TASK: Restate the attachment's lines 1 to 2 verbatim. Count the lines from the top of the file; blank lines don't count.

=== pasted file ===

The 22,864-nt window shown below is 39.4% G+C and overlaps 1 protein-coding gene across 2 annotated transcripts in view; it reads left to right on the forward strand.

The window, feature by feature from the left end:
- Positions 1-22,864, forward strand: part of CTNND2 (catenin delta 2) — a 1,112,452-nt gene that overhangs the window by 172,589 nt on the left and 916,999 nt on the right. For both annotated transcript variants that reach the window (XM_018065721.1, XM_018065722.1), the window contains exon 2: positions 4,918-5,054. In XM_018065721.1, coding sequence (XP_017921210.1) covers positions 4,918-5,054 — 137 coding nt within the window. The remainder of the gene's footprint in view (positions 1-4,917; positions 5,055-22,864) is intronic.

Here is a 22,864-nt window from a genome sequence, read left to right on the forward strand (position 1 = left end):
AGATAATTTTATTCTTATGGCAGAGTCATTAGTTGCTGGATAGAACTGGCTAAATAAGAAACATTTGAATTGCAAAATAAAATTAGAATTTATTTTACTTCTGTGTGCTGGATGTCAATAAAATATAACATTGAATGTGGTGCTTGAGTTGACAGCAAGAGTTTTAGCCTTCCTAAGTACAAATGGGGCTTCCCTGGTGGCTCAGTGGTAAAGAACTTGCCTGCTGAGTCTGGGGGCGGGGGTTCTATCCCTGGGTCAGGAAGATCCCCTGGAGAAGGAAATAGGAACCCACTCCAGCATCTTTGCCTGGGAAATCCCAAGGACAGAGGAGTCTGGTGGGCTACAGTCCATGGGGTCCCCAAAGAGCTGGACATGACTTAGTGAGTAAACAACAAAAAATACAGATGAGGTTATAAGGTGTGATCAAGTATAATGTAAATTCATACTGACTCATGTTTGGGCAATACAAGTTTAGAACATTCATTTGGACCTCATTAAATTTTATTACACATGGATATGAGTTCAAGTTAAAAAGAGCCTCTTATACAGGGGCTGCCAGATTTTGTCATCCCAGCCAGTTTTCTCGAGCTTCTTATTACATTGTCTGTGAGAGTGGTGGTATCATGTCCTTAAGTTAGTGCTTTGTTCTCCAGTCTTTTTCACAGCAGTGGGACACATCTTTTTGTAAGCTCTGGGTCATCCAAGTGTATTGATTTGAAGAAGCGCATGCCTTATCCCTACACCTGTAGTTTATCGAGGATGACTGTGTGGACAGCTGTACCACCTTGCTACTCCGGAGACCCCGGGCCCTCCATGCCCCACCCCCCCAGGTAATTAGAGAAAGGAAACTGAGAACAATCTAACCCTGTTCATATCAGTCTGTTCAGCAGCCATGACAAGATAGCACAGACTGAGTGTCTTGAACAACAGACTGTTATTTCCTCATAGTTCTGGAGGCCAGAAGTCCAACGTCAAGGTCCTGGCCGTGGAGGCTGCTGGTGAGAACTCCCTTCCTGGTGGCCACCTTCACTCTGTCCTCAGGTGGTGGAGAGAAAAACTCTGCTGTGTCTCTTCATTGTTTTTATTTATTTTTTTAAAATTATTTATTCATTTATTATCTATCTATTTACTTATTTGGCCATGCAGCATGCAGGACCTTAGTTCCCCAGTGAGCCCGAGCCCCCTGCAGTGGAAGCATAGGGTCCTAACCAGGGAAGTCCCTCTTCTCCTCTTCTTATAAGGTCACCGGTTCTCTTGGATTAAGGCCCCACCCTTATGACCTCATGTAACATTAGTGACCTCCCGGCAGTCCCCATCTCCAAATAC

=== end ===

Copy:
The 22,864-nt window shown below is 39.4% G+C and overlaps 1 protein-coding gene across 2 annotated transcripts in view; it reads left to right on the forward strand.

The window, feature by feature from the left end: